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Stevie Wilkerson becomes first position player to record save

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As mentioned in the recaps of Thursday’s games, Orioles outfielder Stevie Wilkerson took the mound to pitch the bottom of the 16th inning against the Angels. Despite lobbing 55 MPH fastballs, he somehow worked a 1-2-3 inning to close out the 10-8 win for the save.

Wilkerson became the first position player to record a save since the stat became official in 1969, according to MLB’s Stats account on Twitter.

Wilkerson is no stranger to pitching. He took the mound twice this month before Thursday’s game. He threw a scoreless inning in the ninth against the Rays in a 16-4 loss on July 12. On July 20, he gave up a run in two innings of work against the Red Sox in a 17-6 loss.

Red Sox employees “livid” over team pay cut plan

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Even Drellich of The Athletic reports that the Boston Red Sox are cutting the pay of team employees. Those cuts, which began to be communicated last night, apply to all employees making $50,000 or more. They are tiered cuts, with people making $50-99,000 seeing salary cut by 20%, those making $100k-$499,000 seeing $25% cuts and those making $500,000 or more getting 30% cuts.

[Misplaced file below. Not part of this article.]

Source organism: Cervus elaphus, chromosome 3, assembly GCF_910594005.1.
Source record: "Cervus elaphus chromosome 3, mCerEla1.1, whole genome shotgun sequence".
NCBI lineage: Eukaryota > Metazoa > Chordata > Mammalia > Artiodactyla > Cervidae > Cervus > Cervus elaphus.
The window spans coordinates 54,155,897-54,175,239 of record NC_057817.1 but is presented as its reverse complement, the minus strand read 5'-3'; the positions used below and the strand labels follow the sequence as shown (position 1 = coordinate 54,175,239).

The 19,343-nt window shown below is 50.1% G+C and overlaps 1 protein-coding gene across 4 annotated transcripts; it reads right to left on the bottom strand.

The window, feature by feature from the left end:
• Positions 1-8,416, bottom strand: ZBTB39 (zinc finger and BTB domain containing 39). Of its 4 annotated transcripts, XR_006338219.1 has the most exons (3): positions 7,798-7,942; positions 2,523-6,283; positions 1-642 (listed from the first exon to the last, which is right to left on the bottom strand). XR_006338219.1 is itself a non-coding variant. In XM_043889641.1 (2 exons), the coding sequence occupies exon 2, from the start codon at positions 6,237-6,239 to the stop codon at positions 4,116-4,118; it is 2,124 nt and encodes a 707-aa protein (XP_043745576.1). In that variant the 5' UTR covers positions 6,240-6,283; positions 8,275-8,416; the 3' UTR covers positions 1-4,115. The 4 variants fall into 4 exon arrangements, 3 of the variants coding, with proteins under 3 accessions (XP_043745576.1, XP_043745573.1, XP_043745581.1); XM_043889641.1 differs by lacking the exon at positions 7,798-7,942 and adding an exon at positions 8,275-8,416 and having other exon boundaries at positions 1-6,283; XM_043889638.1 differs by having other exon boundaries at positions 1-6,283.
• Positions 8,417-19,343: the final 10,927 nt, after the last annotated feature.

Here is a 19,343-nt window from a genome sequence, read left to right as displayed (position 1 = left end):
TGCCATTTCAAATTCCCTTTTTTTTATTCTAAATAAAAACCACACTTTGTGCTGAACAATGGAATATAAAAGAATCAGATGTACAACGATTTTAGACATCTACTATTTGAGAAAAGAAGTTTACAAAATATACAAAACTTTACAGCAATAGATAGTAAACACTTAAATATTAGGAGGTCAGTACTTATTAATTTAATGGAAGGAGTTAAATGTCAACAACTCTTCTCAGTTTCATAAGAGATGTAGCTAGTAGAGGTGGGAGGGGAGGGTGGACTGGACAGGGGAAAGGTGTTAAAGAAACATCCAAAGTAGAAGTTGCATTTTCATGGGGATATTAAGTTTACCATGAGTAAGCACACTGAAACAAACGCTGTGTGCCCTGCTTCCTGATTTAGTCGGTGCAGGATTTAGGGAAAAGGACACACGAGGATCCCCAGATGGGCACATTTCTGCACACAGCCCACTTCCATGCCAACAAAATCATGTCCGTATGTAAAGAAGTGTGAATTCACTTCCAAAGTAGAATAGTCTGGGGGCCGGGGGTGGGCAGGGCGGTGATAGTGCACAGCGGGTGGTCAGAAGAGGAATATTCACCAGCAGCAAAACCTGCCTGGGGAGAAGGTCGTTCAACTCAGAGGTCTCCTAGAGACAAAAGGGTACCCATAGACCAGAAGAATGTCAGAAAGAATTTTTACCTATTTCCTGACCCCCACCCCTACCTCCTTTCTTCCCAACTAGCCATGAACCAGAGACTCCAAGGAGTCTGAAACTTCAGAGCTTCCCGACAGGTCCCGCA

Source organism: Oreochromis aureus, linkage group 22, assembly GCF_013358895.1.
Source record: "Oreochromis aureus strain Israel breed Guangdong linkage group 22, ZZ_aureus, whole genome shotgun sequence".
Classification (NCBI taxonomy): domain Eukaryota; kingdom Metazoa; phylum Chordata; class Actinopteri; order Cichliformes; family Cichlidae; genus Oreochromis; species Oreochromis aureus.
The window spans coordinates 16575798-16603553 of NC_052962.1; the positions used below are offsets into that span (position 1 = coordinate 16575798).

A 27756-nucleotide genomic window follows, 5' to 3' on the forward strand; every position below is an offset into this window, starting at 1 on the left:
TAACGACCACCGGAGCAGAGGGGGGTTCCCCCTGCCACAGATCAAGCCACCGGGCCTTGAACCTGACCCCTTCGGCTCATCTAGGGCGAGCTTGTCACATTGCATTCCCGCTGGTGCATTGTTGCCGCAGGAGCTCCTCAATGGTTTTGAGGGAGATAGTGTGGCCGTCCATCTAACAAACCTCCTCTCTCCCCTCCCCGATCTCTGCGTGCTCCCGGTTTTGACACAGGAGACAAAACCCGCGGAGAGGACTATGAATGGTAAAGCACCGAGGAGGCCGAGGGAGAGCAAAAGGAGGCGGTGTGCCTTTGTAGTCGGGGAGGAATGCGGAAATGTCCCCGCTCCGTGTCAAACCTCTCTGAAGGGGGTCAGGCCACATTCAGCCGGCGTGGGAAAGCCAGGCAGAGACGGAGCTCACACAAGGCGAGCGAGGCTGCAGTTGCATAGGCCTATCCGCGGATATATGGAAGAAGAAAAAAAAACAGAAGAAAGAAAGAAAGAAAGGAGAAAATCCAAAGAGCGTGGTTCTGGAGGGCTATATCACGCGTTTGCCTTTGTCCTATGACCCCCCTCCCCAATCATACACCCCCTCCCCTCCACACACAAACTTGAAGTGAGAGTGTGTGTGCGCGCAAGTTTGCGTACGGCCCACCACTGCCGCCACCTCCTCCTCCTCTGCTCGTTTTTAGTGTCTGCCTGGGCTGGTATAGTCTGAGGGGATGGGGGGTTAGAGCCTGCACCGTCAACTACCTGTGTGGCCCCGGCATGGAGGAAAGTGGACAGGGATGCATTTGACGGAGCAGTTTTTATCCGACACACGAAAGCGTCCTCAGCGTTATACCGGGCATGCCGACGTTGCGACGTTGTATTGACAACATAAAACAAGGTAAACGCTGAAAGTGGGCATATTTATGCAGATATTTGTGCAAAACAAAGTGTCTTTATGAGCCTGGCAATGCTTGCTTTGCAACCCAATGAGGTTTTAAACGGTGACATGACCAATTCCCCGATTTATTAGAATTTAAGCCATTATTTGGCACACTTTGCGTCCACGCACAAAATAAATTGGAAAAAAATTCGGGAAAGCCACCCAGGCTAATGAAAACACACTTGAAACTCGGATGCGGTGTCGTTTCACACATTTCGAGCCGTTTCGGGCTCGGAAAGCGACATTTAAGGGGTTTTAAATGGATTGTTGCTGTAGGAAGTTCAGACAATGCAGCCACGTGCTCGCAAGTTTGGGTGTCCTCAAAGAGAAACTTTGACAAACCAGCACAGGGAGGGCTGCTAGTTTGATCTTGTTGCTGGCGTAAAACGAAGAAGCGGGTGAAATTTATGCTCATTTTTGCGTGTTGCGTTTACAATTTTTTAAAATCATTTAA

Drellich reported that a Red Sox employee told him that “people are livid” over the fact that those making $100K are being treated the same way as those making $500K. And, yes, that does seem to be a pretty wide spread for similar pay cuts. One would think that a team with as many analytically-oriented people on staff could perhaps break things down a bit more granularly.

Notable in all of this that the same folks who own the Red Sox — Fenway Sports Group — own Liverpool FC of the English Premier League, and that just last month Liverpool’s pay cut/employee furlough policies proved so unpopular that they led to a backlash and a subsequent reversal by the club. That came after intense criticism from Liverpool fan groups and local politicians. Sox owner John Henry must be confident that no such backlash will happen in Boston.

As we noted yesterday, The Kansas City Royals, who are not as financially successful as the Boston Red Sox, have not furloughed employees or cut pay as a result of baseball’s shutdown in the wake of the COVID-19 pandemic. Perhaps someone in Boston could call the Royals and ask them how they managed that.